Julio Torres Debuts With A Charming Immigration Fairy Tale [SXSW]
Mar 15, 2023
Whimsy gets a bad rap in Hollywood. In the hands of some filmmakers, a fantastical approach can be a sign of emptiness — an attempt to obscure a simplistic or pandering narrative through layers of artifice. But the framework of fairy tales has always been a vehicle for darkness, for complex and frightening lessons about adulthood lurking hidden beneath a more friendly veneer. And with his feature debut “Problemista,” writer-director Julio Torres adopts the structure of fairy tales to tell a warm, funny, and thoughtful narrative of the immigrant experience in America.
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Alejandro (Torres), our narrator explains, has always been a dreamer. Raised by a mother in El Salvador who encouraged his creativity, Alejandro immigrated to the United States to apply for a position in Hasbro’s virtual talent incubator. He is an aspiring toy designer, you see, and because Hasbro’s online application only allows for applications from within the United States, Alejandro has built a small life for himself in New York City, working for a cryogenics company as he waits for Hasbro to accept his application.
But when an accident at work costs him his job — and therefore his work Visa — Alejandro finds himself racing his ticking immigration clock. He needs to pay the legal costs to have another employer sponsor him, but he is not allowed to make money until the new sponsor has been found. This paradox pushes him right into the arms of Elizabeth (Tilda Swinton), an art critic looking to raise funds to support the preservation of her late husband, Bobby (RZA). Bobby froze himself after a terminal cancer diagnosis in the hope that he would one day awaken to a cure – and a newfound appreciation for his paintings of eggs. If Alejandro can help Elizabeth secure a private show for Bobby’s work, she promises to sponsor his employment.
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“Problemista” is a film about artistic vision, albeit the kind of vision that appeals to very few. When inspiration strikes, Alejandro reaches for his notebook, doodling sketches of unsellable toys. We see his pitch for a Barbie doll with her fingers crossed behind her back, the Cabbage Patch doll whose iPhone accessory contains photos of odd sores she’s sent to her family in the hope of a diagnosis, a truck with one deflated tire. Toys are too occupied with the concept of fun, Alejandro explains, and his designs are meant to challenge children as much as entertain them.
Those who know Torres through standup or his work on “Los Espookys” — or even just “Saturday Night Live” sketches like ‘Wells for Boys’ — will recognize these kinds of gags as part of the writer-director’s absurdist streak of humor. Torres’ characters possess an ethereal kind of confidence, determined in their desires even at the risk of being disconnected from the audience. “Problemista” combines all his comedic instincts into one wonderful package, playing with humor and storytelling in a way that is both remarkably cohesive but undeniably him.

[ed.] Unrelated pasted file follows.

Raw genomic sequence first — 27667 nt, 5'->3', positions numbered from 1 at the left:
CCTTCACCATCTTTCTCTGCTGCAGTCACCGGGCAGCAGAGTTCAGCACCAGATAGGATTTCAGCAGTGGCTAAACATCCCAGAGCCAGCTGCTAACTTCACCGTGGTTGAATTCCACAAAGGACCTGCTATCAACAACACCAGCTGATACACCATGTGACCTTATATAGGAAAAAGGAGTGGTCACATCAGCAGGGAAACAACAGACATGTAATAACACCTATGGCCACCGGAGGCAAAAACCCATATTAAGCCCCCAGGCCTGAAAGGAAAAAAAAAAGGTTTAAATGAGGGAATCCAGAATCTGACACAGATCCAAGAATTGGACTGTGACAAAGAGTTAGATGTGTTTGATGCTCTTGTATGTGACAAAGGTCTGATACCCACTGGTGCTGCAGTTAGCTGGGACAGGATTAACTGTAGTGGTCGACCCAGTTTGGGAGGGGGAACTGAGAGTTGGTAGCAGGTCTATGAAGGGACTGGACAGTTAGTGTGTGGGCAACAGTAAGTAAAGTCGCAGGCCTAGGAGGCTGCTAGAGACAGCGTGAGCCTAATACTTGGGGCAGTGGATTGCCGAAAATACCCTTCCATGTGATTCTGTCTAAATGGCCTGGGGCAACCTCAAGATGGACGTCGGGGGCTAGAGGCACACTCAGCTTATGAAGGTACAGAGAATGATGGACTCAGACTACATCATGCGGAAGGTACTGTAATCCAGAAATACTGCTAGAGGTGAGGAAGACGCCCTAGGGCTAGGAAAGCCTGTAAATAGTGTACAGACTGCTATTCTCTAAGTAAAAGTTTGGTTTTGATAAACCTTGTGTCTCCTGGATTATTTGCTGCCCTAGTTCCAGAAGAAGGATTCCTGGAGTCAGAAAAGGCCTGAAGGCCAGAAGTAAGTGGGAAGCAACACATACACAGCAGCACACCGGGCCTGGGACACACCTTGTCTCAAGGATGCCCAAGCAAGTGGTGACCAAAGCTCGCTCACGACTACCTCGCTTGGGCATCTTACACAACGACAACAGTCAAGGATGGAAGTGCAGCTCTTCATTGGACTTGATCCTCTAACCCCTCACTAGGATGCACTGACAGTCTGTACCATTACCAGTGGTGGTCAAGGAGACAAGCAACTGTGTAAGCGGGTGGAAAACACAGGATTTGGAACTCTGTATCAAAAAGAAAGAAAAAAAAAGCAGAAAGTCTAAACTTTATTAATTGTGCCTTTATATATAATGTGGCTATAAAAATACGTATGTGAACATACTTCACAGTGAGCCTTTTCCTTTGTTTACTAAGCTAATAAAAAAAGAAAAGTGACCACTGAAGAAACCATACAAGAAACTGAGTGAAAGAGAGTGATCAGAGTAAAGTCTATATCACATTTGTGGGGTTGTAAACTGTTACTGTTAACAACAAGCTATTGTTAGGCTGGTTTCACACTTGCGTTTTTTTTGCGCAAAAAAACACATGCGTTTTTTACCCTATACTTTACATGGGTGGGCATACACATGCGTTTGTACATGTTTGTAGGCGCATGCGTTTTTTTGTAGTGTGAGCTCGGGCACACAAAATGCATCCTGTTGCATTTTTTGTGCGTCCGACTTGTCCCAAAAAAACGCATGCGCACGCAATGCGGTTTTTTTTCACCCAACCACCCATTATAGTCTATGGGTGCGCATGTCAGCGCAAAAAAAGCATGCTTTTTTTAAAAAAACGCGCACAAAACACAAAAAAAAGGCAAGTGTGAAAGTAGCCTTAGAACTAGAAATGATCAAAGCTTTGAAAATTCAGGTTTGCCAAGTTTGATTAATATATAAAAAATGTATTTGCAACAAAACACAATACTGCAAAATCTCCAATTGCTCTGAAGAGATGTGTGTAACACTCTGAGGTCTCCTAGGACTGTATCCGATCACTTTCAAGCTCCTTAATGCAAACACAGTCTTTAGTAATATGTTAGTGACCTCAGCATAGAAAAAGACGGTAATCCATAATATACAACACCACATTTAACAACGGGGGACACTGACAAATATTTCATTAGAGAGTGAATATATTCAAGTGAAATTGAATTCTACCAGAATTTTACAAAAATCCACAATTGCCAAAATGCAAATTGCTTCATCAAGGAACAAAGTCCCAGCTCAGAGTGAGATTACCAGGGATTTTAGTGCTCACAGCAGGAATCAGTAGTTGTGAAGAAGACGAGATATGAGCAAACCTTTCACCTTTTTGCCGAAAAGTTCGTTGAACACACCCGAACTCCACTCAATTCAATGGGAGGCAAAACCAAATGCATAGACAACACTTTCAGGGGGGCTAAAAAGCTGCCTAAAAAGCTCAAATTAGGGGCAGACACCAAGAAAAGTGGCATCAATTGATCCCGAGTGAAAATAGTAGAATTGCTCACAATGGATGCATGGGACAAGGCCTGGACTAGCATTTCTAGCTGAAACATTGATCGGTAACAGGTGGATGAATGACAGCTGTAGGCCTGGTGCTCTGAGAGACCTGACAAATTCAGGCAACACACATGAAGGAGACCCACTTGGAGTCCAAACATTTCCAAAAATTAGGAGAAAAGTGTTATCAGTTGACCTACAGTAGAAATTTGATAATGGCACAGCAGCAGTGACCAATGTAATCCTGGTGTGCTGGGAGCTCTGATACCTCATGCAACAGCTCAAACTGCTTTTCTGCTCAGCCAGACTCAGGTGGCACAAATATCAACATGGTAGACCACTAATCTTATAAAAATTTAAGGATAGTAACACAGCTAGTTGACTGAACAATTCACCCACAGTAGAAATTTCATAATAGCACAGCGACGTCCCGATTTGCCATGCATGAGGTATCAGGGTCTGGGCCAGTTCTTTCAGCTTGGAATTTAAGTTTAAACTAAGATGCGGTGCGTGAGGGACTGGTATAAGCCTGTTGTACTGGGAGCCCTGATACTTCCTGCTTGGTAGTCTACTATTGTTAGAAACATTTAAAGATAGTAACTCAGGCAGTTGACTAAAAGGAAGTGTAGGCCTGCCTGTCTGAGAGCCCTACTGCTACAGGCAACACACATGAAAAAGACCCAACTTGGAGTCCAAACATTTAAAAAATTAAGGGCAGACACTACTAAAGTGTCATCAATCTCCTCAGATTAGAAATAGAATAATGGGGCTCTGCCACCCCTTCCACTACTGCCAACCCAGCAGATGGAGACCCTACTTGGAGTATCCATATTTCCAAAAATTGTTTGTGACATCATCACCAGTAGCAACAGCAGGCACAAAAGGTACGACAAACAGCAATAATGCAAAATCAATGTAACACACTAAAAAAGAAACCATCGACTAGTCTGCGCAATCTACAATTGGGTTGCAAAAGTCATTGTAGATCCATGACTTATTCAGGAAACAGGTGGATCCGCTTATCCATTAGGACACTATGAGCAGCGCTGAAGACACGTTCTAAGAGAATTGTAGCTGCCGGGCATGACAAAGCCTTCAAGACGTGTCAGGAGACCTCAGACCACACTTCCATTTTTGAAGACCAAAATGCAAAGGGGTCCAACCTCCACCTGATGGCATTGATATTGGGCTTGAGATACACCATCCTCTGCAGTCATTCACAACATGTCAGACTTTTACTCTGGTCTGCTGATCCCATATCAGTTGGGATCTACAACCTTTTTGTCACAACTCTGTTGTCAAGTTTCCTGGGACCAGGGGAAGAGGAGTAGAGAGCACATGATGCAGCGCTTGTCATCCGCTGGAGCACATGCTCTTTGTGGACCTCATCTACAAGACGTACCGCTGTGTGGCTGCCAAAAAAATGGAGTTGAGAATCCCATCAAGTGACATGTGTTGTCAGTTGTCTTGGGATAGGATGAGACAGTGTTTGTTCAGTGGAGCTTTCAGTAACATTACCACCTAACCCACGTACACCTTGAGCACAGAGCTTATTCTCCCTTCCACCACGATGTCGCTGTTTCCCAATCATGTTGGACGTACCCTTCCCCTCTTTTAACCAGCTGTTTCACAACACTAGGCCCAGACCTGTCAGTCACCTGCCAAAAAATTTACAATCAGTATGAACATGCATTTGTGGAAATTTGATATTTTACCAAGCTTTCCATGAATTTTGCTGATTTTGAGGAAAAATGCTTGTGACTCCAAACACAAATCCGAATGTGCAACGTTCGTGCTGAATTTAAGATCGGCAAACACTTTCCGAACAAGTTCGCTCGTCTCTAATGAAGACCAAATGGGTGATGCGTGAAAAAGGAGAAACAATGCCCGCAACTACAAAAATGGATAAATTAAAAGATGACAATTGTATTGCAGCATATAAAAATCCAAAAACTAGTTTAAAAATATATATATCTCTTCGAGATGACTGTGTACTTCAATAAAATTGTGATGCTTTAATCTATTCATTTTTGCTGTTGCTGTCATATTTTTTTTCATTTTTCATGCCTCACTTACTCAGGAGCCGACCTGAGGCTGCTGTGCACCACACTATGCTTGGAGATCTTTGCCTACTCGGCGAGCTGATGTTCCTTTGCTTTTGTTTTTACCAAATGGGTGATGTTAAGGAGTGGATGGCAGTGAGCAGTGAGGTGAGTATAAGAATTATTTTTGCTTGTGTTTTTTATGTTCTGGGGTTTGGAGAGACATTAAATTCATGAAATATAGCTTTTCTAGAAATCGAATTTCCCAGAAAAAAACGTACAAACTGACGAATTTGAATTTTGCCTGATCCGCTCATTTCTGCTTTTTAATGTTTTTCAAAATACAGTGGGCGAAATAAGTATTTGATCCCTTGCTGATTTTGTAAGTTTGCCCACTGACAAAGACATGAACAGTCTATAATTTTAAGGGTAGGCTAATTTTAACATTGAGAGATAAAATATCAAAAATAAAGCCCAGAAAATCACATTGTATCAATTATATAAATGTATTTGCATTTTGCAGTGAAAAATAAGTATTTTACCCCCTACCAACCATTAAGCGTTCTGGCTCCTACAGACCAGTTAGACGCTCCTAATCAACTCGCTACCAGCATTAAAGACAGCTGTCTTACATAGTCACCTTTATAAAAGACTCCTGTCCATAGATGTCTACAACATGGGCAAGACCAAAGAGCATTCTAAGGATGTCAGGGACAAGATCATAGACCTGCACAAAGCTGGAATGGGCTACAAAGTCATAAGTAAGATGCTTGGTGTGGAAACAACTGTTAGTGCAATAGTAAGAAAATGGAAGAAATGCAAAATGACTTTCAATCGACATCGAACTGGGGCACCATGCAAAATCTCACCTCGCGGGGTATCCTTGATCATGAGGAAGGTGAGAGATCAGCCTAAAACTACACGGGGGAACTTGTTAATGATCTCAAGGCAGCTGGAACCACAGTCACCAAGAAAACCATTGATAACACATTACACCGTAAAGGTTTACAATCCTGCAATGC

Granted, he’s got some help. Swinton finds a little Miranda Priestly in the character of Elizabeth, Alejandro’s abusive would-be employer. Those close to her refer to her as the hydra, a woman whose rejections only inspire redoubled outrage on her behalf. Elizabeth is undoubtedly one of Swinton’s great cinematic weirdos, but the emotions that drive her — to earn recognition for her late husband as an artist (and justify her own sacrifices in the process) — are surprisingly never far from the surface. We may laugh as Elizabeth wages her never-ending war against digital filing systems and iPad keyboards, but we — like Alejandro — cannot begrudge her desire for a sense of control over something in her life.
The film’s rhythm is built around Elizabeth’s frequent outbursts and Alejandro’s fantasy sequences. He frequently imagines Elizabeth as a dragon and himself as a reluctant knight; meanwhile, he personifies his dead-end Craigslist searches as a hedonistic emcee draped in digital clutter. In this way, Julio Torres positions himself as a cross between Miranda July and Bryan Fuller, utilizing whimsy and lo-fi theatricality to tell a story about the tenacity it takes to hold onto dreams. Elizabeth and Alejandro are kindred spirits because they each have a piece of what is needed to keep those dreams alive – but their success requires both the forcefulness and the empathy that can only be found when they are together.
But whereas many films like “Problemista” build out the contradiction between fantasy and reality, Torres keeps the two intertwined. In one scene, Alejandro pleads with a Bank of America representative to process a payment that had been flagged as fraudulent. With that payment held, Alejandro’s bank account quickly succumbs to a series of overdraft fees, a cascading penalty that wipes out what little savings he had. The check was held “for his protection,” the woman says with a pained smile. We see the scene as fantasy — our brave knight crumbled under the weight of a hundred rocks — but the financial struggle underneath it is unquestionably real.
In fact, “Problemista” is much like the toys that Alejandro creates: it offers the veneer of childlike wonder, but each moment is meant to force our own reflections on life and interpersonal connections. Torres operates in fantasy not out of contrivance or self-satisfaction but because fairy tales remain the best way to tell emotionally complex stories. Torres peels back layers of the immigrant story in something packaged as entertainment. It may appear whimsical, but you don’t need to dig too deep beneath the surface to find universal emotions underneath. [A-]
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